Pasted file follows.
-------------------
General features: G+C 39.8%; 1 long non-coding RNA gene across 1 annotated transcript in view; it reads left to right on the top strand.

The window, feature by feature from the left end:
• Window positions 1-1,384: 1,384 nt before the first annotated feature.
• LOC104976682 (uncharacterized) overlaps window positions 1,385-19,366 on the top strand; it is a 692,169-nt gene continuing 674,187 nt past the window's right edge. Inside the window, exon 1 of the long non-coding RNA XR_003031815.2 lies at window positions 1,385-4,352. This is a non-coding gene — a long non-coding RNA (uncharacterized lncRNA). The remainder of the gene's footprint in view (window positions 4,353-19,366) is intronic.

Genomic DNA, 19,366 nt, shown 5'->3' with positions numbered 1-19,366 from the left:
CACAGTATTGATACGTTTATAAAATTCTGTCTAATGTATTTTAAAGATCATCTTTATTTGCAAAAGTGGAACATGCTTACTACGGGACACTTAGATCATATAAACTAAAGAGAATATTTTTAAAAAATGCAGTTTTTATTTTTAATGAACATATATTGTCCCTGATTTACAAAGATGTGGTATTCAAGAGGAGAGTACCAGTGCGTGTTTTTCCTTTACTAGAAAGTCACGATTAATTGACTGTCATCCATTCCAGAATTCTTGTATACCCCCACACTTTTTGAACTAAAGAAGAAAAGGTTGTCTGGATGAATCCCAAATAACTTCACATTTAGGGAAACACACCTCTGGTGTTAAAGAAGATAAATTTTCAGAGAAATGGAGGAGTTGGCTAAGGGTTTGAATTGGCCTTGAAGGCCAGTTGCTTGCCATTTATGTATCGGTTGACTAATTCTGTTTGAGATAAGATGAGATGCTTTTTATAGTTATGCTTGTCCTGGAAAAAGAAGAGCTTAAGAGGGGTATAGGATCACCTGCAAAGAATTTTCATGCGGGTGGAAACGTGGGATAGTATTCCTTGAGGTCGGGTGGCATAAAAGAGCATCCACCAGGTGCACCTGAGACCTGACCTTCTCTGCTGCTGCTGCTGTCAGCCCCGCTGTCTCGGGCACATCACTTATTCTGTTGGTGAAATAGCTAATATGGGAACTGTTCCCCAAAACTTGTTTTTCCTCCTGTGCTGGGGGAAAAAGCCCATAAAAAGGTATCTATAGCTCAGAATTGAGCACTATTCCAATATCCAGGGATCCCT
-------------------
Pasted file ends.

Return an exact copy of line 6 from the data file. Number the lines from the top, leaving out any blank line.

CACAGTATTGATACGTTTATAAAATTCTGTCTAATGTATTTTAAAGATCATCTTTATTTGCAAAAGTGGAACATGCTTACTACGGGACACTTAGATCATATAAACTAAAGAGAATATTTTTAAAAAATGCAGTTTTTATTTTTAATGAACATATATTGTCCCTGATTTACAAAGATGTGGTATTCAAGAGGAGAGTACCAGTGCGTGTTTTTCCTTTACTAGAAAGTCACGATTAATTGACTGTCATCCATTCCAGAATTCTTGTATACCCCCACACTTTTTGAACTAAAGAAGAAAAGGTTGTCTGGATGAATCCCAAATAACTTCACATTTAGGGAAACACACCTCTGGTGTTAAAGAAGATAAATTTTCAGAGAAATGGAGGAGTTGGCTAAGGGTTTGAATTGGCCTTGAAGGCCAGTTGCTTGCCATTTATGTATCGGTTGACTAATTCTGTTTGAGATAAGATGAGATGCTTTTTATAGTTATGCTTGTCCTGGAAAAAGAAGAGCTTAAGAGGGGTATAGGATCACCTGCAAAGAATTTTCATGCGGGTGGAAACGTGGGATAGTATTCCTTGAGGTCGGGTGGCATAAAAGAGCATCCACCAGGTGCACCTGAGACCTGACCTTCTCTGCTGCTGCTGCTGTCAGCCCCGCTGTCTCGGGCACATCACTTATTCTGTTGGTGAAATAGCTAATATGGGAACTGTTCCCCAAAACTTGTTTTTCCTCCTGTGCTGGGGGAAAAAGCCCATAAAAAGGTATCTATAGCTCAGAATTGAGCACTATTCCAATATCCAGGGATCCCT